|Full Title:||Trickery, Cheating, and Deceit in Language Play|
|Location:||Belfast, Northern Ireland, United Kingdom|
|Start Date:||16-Jul-2017 - 21-Jul-2017|
|Meeting Email:||click here to access email|
Nancy Bell (Washington State University)
Michael Haugh (The University of Queensland)
Lying and other forms of deception have been focus of a number of studies in pragmatics (Dynel, 2011, forthcoming a, b; Saul, 2013; Parrett, 1994; Vincent and Castelfranchi, 1981; Vincent Marrelli, 2004). Much of this work has focused on the function of deception and pretence in communication, that is, cases where the speaker expresses something he or she believes to be false in ways that are designed to be readily obvious to the recipient (overt pretence) or less so (covert pretence/deception) (Dynel, forthcoming a, b). However, despite the potential to explore the intersection of overt and covert forms of pretence with humour (Bell, 2015; Dynel, forthcoming a, b), there have only been a limited number of studies exploring the role of various forms of deception and pretence in playful discourse (e.g. Dynel, 2009; Haddington, 2011; Haugh, 2016). The aim of this panel is thus to bring together an international group of scholars to explore the ways in which trickery, cheating, and various other forms of deception and pretence arise and function in and around playful discourse. At the most basic level, we aim to examine the forms and functions of such practices: How are jocular forms of cheating and trickery constructed in interaction? What interpersonal and instrumental goals might they achieve? How do interlocutors respond to such practices? We also recognize that what counts as play, as well as what counts as deception, may vary cross-culturally or situationally, thus the panel will include contributions that illuminate sociocultural norms around playful deceptive practices. Similarly, we ask what linguistic resources are drawn on across a variety of participants and contexts in order to construct and cue that these practices are underway? How are these practices negotiated in multilingual contexts? Furthermore, although we focus on deceptions that are playful, it is well-recognized that non-serious language also works to achieve serious, instrumental goals, and so the functions of ostensibly non-serious forms of deceptive pretence will also be considered.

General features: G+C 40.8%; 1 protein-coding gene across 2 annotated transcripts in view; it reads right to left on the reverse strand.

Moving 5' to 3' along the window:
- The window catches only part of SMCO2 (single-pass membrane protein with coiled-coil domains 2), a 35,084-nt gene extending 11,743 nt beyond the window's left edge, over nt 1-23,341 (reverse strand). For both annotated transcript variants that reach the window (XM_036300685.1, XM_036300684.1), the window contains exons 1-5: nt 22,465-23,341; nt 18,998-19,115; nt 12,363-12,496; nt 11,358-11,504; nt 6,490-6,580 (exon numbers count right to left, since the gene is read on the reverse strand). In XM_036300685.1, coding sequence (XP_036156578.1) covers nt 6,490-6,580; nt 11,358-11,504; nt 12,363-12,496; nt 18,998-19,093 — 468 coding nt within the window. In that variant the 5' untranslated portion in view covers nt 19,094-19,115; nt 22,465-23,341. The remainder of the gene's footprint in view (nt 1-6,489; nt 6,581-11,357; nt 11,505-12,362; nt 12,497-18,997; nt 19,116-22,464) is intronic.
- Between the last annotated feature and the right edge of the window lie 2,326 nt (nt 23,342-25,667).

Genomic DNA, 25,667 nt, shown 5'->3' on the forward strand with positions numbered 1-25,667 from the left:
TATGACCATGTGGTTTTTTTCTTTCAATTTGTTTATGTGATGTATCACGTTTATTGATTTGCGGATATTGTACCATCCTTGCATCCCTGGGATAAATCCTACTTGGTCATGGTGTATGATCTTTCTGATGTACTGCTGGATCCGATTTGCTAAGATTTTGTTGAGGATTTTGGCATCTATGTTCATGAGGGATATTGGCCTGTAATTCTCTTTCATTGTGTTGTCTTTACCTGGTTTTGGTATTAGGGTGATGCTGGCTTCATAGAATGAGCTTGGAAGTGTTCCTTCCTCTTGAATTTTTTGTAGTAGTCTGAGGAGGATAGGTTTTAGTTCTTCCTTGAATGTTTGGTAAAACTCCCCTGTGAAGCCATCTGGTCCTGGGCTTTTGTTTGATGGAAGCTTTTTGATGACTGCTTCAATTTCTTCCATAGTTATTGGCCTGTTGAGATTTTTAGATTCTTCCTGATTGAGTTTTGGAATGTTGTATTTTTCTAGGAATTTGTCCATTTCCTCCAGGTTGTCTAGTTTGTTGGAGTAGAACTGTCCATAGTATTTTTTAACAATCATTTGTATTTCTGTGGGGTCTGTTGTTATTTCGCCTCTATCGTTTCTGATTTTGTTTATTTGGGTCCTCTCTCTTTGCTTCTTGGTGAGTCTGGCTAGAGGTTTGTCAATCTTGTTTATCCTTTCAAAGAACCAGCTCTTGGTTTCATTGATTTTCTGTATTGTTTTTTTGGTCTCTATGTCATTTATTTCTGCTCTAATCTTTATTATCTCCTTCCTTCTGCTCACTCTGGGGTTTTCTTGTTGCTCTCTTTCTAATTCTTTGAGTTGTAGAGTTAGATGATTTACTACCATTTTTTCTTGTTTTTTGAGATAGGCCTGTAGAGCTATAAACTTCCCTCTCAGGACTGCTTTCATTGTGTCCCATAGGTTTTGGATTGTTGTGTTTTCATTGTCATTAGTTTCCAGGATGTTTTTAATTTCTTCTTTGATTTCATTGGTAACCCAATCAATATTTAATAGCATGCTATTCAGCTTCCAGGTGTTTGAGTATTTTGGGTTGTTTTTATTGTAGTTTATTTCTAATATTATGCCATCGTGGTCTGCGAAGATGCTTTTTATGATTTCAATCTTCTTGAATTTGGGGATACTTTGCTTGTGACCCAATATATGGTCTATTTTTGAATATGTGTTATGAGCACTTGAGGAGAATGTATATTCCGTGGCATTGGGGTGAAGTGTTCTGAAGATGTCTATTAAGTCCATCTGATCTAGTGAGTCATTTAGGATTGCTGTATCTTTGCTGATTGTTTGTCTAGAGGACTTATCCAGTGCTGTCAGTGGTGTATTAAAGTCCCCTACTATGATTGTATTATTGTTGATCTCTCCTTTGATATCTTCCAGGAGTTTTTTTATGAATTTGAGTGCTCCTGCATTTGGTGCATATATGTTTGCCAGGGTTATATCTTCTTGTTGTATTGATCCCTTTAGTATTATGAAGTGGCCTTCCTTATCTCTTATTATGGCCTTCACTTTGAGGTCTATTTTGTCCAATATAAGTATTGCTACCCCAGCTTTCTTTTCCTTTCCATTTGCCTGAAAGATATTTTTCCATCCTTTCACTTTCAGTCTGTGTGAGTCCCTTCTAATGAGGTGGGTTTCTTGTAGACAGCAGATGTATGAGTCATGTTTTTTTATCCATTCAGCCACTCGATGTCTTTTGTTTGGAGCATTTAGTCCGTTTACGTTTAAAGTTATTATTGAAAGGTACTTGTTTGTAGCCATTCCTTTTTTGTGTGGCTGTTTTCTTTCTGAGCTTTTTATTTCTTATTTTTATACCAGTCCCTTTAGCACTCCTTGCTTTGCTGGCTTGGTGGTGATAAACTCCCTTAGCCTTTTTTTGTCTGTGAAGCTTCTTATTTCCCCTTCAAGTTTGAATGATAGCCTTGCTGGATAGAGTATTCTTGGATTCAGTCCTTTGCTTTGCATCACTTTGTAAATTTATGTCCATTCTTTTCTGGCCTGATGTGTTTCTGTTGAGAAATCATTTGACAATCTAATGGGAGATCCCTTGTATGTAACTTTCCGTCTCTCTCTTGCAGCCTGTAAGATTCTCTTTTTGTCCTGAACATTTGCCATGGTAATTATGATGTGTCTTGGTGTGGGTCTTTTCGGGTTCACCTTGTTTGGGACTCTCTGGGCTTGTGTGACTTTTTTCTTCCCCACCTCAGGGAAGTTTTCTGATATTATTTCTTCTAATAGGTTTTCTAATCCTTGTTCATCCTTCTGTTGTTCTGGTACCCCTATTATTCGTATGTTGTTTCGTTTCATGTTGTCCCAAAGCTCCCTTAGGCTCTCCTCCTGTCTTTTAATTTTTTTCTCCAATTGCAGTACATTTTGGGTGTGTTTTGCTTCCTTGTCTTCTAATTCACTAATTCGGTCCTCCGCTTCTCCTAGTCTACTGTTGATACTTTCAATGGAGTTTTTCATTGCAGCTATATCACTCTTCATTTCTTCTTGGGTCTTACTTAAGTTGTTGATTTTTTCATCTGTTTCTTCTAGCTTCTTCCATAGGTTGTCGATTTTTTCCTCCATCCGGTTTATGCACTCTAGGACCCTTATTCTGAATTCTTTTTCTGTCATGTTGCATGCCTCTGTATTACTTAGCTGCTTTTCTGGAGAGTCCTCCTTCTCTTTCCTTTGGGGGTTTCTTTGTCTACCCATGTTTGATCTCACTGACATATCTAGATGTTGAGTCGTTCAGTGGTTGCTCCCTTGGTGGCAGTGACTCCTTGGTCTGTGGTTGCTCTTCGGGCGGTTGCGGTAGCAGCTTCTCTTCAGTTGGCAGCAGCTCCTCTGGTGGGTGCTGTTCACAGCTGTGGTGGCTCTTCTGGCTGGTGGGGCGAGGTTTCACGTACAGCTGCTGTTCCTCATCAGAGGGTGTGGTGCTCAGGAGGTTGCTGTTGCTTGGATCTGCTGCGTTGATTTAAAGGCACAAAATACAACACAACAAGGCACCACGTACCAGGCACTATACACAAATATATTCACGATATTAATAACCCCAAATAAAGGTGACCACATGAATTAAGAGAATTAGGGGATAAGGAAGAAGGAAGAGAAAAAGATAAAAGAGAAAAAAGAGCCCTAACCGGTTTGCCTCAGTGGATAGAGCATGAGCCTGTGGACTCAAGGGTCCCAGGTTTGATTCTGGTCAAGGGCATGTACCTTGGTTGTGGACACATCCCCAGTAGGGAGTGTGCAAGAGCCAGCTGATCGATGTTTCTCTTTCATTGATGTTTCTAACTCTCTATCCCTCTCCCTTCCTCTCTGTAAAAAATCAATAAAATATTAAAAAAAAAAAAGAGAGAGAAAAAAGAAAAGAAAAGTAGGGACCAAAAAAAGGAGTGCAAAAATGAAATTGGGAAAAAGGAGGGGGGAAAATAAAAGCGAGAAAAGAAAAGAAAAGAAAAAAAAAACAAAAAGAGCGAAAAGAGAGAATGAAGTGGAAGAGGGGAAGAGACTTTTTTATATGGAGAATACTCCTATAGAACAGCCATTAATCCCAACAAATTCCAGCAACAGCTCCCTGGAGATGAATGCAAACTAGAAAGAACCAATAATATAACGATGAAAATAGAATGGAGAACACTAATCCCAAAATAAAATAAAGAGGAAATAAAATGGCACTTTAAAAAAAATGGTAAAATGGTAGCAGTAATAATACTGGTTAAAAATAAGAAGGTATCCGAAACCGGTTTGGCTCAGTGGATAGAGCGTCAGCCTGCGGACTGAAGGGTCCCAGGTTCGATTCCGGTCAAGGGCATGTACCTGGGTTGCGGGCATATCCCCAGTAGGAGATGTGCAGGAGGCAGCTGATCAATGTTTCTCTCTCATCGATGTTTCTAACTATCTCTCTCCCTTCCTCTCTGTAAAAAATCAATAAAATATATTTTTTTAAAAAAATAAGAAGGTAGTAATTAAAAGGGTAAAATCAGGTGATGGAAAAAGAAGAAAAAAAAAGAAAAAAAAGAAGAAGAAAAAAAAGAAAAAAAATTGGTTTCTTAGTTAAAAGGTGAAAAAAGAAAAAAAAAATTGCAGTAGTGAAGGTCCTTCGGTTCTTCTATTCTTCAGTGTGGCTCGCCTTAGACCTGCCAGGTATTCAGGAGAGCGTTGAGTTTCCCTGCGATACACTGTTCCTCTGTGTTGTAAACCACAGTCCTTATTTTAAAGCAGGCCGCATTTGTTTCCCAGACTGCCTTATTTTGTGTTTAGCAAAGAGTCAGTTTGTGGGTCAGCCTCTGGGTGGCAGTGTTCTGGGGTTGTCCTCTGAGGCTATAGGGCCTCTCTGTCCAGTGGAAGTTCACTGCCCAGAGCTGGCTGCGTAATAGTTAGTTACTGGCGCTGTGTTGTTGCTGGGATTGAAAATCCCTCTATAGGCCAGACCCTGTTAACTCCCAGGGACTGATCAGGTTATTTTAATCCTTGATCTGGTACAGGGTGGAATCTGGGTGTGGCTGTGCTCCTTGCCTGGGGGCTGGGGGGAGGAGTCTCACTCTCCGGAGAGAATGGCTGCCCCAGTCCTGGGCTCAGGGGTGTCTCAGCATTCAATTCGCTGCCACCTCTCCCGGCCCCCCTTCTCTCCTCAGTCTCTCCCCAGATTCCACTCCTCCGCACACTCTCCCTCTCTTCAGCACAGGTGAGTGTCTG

As there as yet no established research group working in this area we anticipate this panel will attract a diverse range of researchers in order to represent a range of theoretical and methodological perspectives, including (im)politeness theory, language socialization, interactional sociolinguistics, and conversation analysis.
| This is a session of the following meeting:
15th International Pragmatics Conference
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